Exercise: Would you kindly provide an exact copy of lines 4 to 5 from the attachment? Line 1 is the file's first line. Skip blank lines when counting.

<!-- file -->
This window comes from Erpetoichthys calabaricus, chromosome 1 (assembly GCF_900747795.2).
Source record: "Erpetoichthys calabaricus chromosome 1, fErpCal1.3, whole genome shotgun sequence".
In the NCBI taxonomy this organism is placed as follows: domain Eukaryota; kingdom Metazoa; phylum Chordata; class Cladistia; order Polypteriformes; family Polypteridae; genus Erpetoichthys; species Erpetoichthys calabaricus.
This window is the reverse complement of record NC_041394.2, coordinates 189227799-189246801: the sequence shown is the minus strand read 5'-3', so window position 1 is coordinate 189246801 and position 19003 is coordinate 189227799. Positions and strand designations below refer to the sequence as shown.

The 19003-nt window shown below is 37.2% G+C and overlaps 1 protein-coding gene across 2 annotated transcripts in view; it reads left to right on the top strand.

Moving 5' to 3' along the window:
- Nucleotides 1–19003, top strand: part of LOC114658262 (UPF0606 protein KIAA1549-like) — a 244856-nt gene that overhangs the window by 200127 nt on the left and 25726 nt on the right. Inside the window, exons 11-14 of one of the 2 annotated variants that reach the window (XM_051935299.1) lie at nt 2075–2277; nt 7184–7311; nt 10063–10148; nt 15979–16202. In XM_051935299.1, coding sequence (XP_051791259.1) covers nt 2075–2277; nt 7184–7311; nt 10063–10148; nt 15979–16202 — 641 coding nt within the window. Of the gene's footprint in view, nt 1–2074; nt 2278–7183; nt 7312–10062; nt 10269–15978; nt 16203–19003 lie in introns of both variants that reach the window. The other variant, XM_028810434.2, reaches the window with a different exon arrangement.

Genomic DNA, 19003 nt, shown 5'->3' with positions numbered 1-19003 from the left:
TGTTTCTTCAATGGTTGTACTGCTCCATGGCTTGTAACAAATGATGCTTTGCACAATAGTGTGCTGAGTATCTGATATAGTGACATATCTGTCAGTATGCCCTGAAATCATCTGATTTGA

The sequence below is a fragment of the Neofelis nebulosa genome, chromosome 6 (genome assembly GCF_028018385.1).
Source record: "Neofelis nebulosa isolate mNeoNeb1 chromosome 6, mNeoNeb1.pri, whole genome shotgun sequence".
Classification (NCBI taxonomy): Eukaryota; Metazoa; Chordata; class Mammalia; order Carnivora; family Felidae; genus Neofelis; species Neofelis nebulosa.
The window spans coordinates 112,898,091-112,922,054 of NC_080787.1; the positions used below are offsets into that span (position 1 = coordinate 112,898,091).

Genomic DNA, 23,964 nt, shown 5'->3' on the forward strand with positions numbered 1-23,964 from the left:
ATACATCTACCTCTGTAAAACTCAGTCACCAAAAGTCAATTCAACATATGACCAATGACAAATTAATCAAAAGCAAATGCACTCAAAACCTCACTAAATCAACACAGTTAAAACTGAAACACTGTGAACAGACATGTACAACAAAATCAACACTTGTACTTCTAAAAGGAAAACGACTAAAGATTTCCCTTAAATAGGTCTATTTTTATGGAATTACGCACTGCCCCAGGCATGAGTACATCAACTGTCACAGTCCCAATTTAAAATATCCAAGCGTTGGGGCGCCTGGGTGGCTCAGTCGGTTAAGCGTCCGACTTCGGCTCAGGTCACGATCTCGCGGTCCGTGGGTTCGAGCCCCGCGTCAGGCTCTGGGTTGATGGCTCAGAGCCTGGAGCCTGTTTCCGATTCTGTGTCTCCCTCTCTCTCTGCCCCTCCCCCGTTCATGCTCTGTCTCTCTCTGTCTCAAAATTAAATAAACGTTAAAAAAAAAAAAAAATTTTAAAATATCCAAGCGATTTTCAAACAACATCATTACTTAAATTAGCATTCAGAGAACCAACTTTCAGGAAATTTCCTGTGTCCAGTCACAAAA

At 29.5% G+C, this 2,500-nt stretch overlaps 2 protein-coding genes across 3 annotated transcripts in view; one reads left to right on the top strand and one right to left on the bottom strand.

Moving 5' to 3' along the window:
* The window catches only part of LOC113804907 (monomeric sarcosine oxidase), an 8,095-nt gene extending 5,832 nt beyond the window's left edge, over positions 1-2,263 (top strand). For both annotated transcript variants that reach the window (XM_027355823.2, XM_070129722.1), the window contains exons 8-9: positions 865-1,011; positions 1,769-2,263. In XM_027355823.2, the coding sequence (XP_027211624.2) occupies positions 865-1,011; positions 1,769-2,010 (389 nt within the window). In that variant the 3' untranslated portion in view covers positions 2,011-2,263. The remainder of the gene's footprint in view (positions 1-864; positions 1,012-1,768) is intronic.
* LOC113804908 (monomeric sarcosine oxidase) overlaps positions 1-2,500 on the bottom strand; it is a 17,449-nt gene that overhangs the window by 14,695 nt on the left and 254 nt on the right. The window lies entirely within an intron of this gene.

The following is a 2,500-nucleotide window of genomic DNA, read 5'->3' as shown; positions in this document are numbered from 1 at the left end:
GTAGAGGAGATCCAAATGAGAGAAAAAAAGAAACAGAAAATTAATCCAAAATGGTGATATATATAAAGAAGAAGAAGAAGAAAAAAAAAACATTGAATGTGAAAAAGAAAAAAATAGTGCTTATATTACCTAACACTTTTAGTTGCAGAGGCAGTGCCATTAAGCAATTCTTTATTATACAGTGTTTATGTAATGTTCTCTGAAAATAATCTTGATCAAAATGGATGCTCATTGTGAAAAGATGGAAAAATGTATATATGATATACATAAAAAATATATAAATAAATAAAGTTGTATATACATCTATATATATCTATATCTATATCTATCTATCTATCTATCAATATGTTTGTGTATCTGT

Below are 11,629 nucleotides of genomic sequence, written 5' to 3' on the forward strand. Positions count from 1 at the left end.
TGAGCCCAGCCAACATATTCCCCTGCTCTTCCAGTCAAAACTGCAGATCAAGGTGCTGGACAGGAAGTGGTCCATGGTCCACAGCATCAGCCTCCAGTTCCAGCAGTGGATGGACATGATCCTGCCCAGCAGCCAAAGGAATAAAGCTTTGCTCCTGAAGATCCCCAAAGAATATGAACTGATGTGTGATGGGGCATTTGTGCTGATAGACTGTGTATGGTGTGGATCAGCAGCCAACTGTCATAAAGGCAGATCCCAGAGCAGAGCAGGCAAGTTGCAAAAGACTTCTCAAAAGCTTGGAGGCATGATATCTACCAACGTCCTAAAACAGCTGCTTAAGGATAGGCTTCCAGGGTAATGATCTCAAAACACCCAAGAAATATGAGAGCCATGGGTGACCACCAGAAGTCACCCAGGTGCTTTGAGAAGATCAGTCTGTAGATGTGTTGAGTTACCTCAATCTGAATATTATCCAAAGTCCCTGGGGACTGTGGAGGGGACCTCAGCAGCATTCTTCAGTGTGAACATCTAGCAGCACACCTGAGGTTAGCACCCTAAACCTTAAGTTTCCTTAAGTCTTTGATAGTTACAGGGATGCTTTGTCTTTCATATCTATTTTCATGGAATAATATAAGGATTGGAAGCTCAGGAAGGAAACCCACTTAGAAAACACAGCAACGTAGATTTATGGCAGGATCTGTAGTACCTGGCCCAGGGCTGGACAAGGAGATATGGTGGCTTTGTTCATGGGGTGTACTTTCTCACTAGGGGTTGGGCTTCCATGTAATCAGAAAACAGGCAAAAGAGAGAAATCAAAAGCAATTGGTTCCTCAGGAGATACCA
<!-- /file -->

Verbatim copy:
This window is the reverse complement of record NC_041394.2, coordinates 189227799-189246801: the sequence shown is the minus strand read 5'-3', so window position 1 is coordinate 189246801 and position 19003 is coordinate 189227799. Positions and strand designations below refer to the sequence as shown.

The 19003-nt window shown below is 37.2% G+C and overlaps 1 protein-coding gene across 2 annotated transcripts in view; it reads left to right on the top strand.